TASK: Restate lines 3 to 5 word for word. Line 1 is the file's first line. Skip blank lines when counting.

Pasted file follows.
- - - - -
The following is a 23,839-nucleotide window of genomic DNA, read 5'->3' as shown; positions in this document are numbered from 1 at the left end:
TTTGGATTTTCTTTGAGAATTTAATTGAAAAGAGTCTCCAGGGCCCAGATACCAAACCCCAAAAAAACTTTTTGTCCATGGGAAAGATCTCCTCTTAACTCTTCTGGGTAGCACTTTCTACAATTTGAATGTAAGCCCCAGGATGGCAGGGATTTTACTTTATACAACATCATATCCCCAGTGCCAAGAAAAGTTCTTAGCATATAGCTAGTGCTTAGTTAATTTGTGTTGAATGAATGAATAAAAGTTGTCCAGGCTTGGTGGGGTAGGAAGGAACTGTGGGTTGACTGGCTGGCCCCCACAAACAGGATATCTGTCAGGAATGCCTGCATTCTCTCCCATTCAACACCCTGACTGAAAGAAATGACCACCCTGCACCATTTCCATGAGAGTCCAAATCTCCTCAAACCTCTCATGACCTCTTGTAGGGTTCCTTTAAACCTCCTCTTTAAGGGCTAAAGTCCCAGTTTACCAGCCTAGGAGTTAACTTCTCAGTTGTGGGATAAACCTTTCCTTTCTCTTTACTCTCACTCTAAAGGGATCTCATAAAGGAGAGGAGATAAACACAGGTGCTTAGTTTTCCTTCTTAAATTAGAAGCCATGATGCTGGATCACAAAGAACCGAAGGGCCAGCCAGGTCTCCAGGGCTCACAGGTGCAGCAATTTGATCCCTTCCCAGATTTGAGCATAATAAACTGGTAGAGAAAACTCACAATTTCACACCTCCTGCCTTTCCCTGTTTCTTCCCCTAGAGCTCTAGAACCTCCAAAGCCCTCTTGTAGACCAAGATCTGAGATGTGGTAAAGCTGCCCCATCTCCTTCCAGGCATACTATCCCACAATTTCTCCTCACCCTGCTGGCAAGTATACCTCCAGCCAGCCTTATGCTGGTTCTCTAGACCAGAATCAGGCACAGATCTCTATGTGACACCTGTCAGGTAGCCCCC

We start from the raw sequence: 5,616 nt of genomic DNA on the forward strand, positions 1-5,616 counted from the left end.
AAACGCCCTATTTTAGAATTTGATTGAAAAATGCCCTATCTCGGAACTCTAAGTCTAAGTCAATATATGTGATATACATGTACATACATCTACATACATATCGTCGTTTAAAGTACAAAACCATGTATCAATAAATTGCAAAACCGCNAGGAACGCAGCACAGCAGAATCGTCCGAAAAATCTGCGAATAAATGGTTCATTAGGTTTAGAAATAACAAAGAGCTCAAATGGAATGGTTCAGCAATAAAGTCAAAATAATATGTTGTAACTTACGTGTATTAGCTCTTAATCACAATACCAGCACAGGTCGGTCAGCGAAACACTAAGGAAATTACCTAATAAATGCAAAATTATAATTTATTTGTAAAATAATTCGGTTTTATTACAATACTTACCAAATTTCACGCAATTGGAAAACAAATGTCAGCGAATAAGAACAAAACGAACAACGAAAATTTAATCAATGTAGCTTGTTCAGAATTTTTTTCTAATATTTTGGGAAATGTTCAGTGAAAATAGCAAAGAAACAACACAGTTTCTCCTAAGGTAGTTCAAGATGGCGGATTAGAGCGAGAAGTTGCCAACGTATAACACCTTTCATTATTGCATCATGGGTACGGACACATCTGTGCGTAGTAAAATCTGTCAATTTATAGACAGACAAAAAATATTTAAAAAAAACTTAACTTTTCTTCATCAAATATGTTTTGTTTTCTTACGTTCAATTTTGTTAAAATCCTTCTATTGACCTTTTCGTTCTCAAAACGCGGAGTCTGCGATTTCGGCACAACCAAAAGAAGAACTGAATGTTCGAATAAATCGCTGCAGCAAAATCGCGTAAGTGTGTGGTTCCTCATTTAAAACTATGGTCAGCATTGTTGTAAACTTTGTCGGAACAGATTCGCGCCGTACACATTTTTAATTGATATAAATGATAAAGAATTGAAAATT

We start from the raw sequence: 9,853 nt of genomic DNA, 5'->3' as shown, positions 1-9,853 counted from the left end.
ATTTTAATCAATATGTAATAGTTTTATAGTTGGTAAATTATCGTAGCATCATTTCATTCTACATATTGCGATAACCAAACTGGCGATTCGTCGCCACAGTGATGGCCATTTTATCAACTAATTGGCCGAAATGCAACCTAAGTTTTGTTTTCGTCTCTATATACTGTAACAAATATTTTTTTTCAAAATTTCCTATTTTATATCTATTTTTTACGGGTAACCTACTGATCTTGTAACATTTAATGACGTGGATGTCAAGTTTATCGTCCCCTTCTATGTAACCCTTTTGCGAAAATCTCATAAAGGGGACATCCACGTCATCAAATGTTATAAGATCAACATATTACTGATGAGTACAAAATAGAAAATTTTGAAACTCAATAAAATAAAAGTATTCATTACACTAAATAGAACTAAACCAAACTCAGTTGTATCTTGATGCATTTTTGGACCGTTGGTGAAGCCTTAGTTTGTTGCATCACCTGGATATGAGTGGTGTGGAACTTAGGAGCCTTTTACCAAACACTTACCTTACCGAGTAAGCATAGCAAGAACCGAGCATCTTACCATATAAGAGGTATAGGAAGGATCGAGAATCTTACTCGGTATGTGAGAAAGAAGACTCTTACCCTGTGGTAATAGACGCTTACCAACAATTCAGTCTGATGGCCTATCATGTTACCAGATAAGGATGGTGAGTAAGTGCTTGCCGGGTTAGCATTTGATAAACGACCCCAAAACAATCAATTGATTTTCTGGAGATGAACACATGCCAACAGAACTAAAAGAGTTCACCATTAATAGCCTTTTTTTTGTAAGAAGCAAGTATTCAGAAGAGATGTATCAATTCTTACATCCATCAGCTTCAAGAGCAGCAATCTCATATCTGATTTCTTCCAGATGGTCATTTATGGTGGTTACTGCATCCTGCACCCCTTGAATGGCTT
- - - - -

We start from the raw sequence: 5,616 nt of genomic DNA on the forward strand, positions 1-5,616 counted from the left end.
AAACGCCCTATTTTAGAATTTGATTGAAAAATGCCCTATCTCGGAACTCTAAGTCTAAGTCAATATATGTGATATACATGTACATACATCTACATACATATCGTCGTTTAAAGTACAAAACCATGTATCAATAAATTGCAAAACCGCNAGGAACGCAGCACAGCAGAATCGTCCGAAAAATCTGCGAATAAATGGTTCATTAGGTTTAGAAATAACAAAGAGCTCAAATGGAATGGTTCAGCAATAAAGTCAAAATAATATGTTGTAACTTACGTGTATTAGCTCTTAATCACAATACCAGCACAGGTCGGTCAGCGAAACACTAAGGAAATTACCTAATAAATGCAAAATTATAATTTATTTGTAAAATAATTCGGTTTTATTACAATACTTACCAAATTTCACGCAATTGGAAAACAAATGTCAGCGAATAAGAACAAAACGAACAACGAAAATTTAATCAATGTAGCTTGTTCAGAATTTTTTTCTAATATTTTGGGAAATGTTCAGTGAAAATAGCAAAGAAACAACACAGTTTCTCCTAAGGTAGTTCAAGATGGCGGATTAGAGCGAGAAGTTGCCAACGTATAACACCTTTCATTATTGCATCATGGGTACGGACACATCTGTGCGTAGTAAAATCTGTCAATTTATAGACAGACAAAAAATATTTAAAAAAAACTTAACTTTTCTTCATCAAATATGTTTTGTTTTCTTACGTTCAATTTTGTTAAAATCCTTCTATTGACCTTTTCGTTCTCAAAACGCGGAGTCTGCGATTTCGGCACAACCAAAAGAAGAACTGAATGTTCGAATAAATCGCTGCAGCAAAATCGCGTAAGTGTGTGGTTCCTCATTTAAAACTATGGTCAGCATTGTTGTAAACTTTGTCGGAACAGATTCGCGCCGTACACATTTTTAATTGATATAAATGATAAAGAATTGAAAATT

We start from the raw sequence: 9,853 nt of genomic DNA, 5'->3' as shown, positions 1-9,853 counted from the left end.